Heidle had also testified that Jason was obsessed with guns. He said the younger Larzelere owned a .45 Argentine pistol that Jason adored and that, before the murder, Heidle had seen a sawed-off shotgun sitting on a bed of metal shavings next to a hacksaw near the couch. When police had searched the apartment, they did, in fact, find metal shavings. But there was a problem, Lasley learned. Those slivers didn't match the alloy in the shotgun retrieved from Pellicer Creek.

Another bombshell soon arrived. At Virginia Larzelere's trial, Heidle and Kris Palmieri both testified they'd mixed the concrete at Virginia Larzelere's house. Police found concrete there inside a cooking pot, seemingly linking the older Larzelere to the murder weapon. But then, Lasley discovered, the concrete at Larzelere's place didn't match that found in the case with the guns in Pellicer Creek.

"This was vital exculpatory information," seethes attorney David Hendry, with the state Capital Collateral Regional Counsel, which has tried to get Virginia out of prison. "It would not only have impeached Heidle and Palmieri's testimony but it would have distanced Virginia Larzelere from the concrete-encased weapons. Had Wilkins presented [this], she would have been acquitted."

During the weeks before the trial, Lasley also built an unsettling profile of the state's star witness. Heidle was insecure, money-driven, and highly dishonest, his friends said. Four of them gave statements alleging he had lied to authorities. "Steve was always looking for money," said Sarah Gabrys, a drag queen living in Orlando who first met Heidle at a gay club. "It was his main topic of conversation. How he wanted money, how he'd get it, and what he'd do with it. Personally, I don't believe a word he says. People don't trust him."

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10 comments
jpmorgan3
jpmorgan3

I believe Terrence McCoy is the fruit cake here.  Terrence,  she really is guilty. Life without parole.

leejean21
leejean21

This woman is not a victim of injustice.  She had an incestuous relationship with her son and used him to kill her husband.  The ONLY reason her son is not in jail is because his face was covered and there was not enough evidence to show that he was the shooter beyond a reasonable doubt.  Eye witnesses at the crime scene all heard the victim call out his step son's name before he died(i.e.Jason is that you? Jason!), and they testified that she began to press her mouth to his, so he could not get any more words out. Not to mention she gave the murder weapon to her house staff and told them to clean it and dispose of it. She is disgusting and belongs where she is.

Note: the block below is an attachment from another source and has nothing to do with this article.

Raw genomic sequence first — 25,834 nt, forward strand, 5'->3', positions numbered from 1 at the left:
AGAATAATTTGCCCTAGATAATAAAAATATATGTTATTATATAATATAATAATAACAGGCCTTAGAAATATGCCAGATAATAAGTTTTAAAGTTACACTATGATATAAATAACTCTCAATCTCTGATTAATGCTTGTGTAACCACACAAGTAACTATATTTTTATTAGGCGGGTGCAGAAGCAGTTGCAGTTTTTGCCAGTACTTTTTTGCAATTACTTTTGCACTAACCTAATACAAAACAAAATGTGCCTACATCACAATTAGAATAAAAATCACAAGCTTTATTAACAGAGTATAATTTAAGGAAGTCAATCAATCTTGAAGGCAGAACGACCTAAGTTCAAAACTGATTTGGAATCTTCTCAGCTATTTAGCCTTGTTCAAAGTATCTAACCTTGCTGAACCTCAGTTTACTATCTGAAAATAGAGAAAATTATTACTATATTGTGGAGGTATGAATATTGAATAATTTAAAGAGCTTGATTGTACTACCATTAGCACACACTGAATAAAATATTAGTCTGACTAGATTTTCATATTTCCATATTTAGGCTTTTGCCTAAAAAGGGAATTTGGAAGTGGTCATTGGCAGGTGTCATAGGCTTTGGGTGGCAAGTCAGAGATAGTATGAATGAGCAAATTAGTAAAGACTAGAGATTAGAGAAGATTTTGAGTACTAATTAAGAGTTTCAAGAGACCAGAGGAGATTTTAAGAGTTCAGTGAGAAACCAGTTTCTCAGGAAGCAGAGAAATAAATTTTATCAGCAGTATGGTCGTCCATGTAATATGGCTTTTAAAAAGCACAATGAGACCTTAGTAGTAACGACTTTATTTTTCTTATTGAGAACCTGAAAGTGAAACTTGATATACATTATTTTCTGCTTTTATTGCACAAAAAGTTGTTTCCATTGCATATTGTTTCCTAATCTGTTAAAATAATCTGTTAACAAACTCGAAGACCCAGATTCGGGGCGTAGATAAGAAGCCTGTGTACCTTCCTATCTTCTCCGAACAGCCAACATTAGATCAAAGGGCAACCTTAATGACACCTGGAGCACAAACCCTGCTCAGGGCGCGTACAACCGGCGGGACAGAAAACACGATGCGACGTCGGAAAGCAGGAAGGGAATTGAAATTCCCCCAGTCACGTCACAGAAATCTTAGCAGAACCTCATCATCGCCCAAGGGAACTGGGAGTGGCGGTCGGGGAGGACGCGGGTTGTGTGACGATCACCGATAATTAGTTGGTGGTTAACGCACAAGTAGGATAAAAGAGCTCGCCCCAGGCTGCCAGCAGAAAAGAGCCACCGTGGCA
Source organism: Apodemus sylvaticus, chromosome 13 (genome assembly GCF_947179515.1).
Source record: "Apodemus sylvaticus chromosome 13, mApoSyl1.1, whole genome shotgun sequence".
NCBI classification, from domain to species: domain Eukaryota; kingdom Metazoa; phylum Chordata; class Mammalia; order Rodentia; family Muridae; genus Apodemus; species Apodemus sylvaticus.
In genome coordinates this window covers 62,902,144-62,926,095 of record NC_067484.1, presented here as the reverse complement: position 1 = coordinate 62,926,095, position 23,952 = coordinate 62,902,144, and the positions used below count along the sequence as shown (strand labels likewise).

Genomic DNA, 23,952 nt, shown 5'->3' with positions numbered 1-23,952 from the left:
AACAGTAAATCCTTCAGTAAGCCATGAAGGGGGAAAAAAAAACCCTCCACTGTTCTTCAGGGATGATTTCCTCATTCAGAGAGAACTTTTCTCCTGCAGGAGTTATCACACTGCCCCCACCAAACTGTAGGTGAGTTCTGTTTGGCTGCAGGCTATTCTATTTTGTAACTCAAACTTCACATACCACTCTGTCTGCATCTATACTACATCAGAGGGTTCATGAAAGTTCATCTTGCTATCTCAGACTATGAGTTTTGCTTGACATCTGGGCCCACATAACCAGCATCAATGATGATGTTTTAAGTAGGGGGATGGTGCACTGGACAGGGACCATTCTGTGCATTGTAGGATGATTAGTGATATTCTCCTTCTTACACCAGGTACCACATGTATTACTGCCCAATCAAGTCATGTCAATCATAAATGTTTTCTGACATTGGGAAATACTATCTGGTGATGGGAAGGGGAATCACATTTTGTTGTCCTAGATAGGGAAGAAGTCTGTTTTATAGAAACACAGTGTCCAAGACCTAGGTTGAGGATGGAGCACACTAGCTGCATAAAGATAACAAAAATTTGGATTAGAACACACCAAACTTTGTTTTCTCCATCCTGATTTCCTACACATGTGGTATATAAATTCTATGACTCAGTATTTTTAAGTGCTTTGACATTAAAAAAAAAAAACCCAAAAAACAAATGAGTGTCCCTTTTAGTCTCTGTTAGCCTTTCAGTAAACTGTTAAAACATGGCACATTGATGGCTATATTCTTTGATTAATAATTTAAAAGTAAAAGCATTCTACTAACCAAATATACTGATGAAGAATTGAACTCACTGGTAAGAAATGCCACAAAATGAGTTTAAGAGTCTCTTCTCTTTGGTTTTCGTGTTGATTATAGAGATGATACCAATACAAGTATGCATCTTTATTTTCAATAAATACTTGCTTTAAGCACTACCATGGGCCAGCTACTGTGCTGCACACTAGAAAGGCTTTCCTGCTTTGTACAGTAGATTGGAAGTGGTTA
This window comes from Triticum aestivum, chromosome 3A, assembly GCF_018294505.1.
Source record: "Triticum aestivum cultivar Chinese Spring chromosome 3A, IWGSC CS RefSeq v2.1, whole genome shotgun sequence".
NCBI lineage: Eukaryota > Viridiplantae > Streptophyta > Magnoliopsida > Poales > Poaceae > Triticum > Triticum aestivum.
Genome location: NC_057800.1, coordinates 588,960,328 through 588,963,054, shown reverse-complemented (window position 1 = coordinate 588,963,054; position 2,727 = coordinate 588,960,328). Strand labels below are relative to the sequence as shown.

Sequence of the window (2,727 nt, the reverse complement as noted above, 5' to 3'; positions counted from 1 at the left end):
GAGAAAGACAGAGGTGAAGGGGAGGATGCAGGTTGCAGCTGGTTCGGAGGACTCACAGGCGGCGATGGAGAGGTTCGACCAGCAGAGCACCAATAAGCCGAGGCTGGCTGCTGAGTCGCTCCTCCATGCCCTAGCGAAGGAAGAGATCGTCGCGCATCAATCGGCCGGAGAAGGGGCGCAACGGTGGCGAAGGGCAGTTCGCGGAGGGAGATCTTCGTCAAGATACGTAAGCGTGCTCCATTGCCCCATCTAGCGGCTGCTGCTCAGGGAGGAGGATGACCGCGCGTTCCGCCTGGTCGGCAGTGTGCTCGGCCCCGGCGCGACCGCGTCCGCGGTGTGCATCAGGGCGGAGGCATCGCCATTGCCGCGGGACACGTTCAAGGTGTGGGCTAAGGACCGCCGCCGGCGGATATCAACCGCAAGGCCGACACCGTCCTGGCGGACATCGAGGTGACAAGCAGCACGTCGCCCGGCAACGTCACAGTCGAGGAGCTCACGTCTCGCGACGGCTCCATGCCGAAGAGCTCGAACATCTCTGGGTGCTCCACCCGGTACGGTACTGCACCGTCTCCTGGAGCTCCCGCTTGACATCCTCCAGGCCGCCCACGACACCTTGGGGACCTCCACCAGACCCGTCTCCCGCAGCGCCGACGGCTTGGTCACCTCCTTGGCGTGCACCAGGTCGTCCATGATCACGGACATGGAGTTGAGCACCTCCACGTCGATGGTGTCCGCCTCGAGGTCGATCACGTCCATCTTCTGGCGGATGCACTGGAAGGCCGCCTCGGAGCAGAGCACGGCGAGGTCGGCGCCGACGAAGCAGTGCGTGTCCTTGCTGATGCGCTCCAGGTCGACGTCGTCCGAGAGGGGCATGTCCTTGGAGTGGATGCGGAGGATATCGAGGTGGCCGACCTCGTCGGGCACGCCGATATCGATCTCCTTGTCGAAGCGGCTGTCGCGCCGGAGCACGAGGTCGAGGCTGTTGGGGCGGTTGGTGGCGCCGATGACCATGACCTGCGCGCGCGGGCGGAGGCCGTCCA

CheckpointCharlie73
CheckpointCharlie73

Most criminal defense attorneys do tons of drugs, drink like fish, and are involved with court personnel if they can, and are usually robbing some client or another. This guy was a typical lawyer. Additionally, if he was screwing the court reporter, that could only help his client, since she could interpret the transcript in the client's favor. 


jamjamaa
jamjamaa

What the hell is a "nude bottle club"?

Kzm Ufc
Kzm Ufc

That status sounds an awful lot like government and religion.

cooperschuler
cooperschuler

just as Carol implied I am startled that anybody able to make $5040 in 1 month on the computer. find more information == > w­w­w.B­a­y­9­3.ℂ­o­m

Betty Perez
Betty Perez

And yet the smell of a dead body in the trunk of a pathological mother whose missing daughter was later found dead was too circumstantial. Oh yeah Florida...

Chard Beauregarde
Chard Beauregarde

Not an actual like, but an upvote of support for this to be seen.

jenkemjones
jenkemjones

@leejean21 I think she and her son belong in an unmarked grave near their place of execution.  The witnesses saw Jason do it but the jury was told to ignore that because Jason wore a mask.

leejean21
leejean21

@Chard Beauregarde Larzelere is guilty. She confessed to her personal assistant and house staff at the time and they advised police that she made them clean and dump the murder weapon (which was found where they said it would be). Also, she took out 2.1 million in life insurance policies on her husband and called to make sure they were payable days before his murder.